A surprise preliminary injunction by a Texas federal court judge essentially puts the controversial new OT rule on hold right at the zero hour. Now Finance has a lot of questions to answer.
First some background on how the injunction, which prevents the DOL from enforcing the new OT regs for the time being, came about.
The Texas court case focused on two consolidated lawsuits. These suits, which were brought forward by 21 states and a number of business groups, challenged the agency’s FLSA salary threshold increase on the grounds that DOL overstepped its authority in rewriting the new regs.
And the judge agreed with this assessment. In his ruling, Judge Amos L. Mazzant said that by increasing the OT salary threshold so significantly, it essential made the overtime-exemption test a one-factor — i.e., salary — test. This steep increase basically eliminated the duties test so employers, the judge said, and the DOL must look into the duties of employees to determine who falls within the FLSA’s overtime exemption.
The great unknown
It’s important to keep in mind that the judge’s injection doesn’t actually kill the OT rule changes, it just prevents them from taking effect on Dec. 1. So for the time being, employers are free to operate as if the DOL overtime regs aren’t in effect.
The actual merits of the case and the future of the DOL’s OT changes will be decided at a yet-to-be-determined date, but based on the judge’s comments in issuing the injunction, things don’t look promising for the future of the regs.
Of course, if the judge does uphold the regs, the changes could kick in right after he hands down his ruling. After all, employers were expected to have all their ducks in a row by Dec. 1.
Another layer to the lawsuit’s future: The new administration. A Trump DOL may not have any interest in dumping time or resources into defending FLSA changes made during the Obama administration. As a result, the changes could simply die out.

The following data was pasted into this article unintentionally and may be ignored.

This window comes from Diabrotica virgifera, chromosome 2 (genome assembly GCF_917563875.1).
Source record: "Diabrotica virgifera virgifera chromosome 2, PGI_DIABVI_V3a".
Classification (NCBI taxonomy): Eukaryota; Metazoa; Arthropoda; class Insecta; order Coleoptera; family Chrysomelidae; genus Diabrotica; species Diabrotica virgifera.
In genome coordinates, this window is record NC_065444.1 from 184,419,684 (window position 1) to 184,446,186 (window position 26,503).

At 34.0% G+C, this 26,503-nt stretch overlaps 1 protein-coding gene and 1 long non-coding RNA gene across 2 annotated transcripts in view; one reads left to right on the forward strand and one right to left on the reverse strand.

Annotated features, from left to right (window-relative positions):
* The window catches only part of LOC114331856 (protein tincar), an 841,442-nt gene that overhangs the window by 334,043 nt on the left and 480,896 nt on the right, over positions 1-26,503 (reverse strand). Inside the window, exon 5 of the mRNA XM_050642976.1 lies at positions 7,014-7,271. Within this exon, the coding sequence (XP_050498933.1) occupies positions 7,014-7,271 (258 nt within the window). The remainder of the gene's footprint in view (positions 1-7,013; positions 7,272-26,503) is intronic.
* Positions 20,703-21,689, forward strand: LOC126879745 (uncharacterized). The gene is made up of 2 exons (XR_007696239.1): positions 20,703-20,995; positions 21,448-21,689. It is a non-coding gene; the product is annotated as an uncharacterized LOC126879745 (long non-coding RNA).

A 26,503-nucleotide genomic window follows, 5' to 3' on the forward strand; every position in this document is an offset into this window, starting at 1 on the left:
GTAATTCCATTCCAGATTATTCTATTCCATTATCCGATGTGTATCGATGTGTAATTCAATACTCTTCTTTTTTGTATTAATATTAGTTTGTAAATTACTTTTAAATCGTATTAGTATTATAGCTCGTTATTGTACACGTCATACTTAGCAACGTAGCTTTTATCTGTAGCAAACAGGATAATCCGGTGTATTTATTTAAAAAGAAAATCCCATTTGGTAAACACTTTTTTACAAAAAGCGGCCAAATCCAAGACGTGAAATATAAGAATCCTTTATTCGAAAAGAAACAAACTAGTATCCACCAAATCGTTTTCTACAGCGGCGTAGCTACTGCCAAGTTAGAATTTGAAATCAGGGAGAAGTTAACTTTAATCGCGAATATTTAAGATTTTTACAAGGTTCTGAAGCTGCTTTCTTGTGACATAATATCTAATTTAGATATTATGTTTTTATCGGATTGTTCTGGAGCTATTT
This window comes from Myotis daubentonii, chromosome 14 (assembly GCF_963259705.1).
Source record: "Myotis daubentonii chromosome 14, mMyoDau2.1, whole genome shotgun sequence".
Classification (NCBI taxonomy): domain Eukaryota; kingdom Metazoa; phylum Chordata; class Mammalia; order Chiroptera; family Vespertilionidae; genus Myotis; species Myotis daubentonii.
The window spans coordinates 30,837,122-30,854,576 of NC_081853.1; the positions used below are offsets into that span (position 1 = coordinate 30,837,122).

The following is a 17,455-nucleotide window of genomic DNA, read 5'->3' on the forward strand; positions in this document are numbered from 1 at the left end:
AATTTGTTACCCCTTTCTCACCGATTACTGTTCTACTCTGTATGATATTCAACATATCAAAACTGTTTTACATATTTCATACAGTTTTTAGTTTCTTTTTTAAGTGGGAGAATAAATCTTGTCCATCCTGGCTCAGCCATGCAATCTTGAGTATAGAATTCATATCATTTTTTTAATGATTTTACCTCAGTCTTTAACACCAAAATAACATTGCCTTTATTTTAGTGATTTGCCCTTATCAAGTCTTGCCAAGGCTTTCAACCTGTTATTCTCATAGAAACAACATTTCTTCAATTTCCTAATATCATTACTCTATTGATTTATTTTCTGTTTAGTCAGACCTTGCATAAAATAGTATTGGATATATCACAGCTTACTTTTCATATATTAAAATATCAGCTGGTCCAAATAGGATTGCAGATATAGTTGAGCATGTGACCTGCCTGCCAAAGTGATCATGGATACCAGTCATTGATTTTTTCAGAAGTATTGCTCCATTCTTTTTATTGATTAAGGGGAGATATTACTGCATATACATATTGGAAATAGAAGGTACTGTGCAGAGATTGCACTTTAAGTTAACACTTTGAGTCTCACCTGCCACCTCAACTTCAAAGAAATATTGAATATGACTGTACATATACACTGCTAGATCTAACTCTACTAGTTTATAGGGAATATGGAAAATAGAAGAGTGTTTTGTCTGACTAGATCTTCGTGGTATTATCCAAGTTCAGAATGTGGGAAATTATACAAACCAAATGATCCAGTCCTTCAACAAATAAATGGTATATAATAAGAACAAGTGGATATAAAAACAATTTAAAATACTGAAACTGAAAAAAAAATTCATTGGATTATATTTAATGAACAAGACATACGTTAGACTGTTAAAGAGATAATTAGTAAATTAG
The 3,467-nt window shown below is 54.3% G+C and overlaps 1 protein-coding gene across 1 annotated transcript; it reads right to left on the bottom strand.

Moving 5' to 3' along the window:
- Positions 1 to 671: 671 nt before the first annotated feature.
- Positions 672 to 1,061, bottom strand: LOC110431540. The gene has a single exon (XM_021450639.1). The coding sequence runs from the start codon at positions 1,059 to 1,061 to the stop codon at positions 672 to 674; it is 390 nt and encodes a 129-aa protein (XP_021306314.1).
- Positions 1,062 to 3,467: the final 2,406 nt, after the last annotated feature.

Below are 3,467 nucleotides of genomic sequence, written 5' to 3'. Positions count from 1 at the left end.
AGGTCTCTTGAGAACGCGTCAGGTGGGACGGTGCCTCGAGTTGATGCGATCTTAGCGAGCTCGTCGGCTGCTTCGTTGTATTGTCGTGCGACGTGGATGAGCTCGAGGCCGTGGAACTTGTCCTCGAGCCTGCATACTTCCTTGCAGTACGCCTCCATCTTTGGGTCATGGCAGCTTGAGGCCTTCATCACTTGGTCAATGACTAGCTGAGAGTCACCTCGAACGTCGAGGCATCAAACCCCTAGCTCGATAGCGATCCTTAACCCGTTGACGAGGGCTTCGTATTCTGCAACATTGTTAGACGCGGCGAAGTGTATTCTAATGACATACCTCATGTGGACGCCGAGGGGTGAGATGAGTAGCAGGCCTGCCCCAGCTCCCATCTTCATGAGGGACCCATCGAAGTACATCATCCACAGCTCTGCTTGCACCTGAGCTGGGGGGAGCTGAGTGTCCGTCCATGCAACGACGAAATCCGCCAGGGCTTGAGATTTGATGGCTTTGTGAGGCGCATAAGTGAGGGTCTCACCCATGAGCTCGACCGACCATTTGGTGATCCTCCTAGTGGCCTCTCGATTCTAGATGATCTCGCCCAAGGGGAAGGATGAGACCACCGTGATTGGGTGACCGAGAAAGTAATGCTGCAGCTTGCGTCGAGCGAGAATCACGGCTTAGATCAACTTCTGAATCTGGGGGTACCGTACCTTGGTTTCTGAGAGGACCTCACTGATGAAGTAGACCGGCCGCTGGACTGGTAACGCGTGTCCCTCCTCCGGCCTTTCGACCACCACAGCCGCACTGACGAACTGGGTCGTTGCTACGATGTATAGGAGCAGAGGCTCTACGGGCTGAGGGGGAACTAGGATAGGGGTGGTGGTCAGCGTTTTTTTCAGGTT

Leave be or take advantage?
Where does that leave employers? Suzanne Lucas, aka Evil HR Lady, offered a fairly simple and straightforward strategy to help guide employers in light of this unexpected development:
If your employees welcomed the change, it might be worth it for the morale boost to keep it in place, but if, like so many people, they feel demoted and demeaned by it, take advantage of the injunction and keep these employees as exempt employees.
Unfortunately, there are a number of factors may make such an outwardly simply choice a bit more complicated.
For example, let’s say you do use the injunction to keep your under-the-threshold workers classified as exempt. If the DOL appeals and the district court’s ruling is overturned, there’s a chance the OT changes could be applied retroactively to Dec. 1, 2016, which would leave firms open to noncompliance issues.
Even if you want to allow these on-the-bubble employees to keep their exempt status, it may be a good idea to track their hours until there’s a final answer to the new regs’ fate.
Now let’s say your company begrudgingly bumped up some workers’ salaries to meet the threshold and wonder if it’s OK to scale back those pay changes given the court’s injunction.
On top of the obvious morale issues this could cause, a hasty reversal could put firms in legal danger. Reason: many state laws require workers to be given specific advance notice of changes. That means any comp changes as a direct result of this injunction must comply with state law as well as your own internal policies and employee contracts.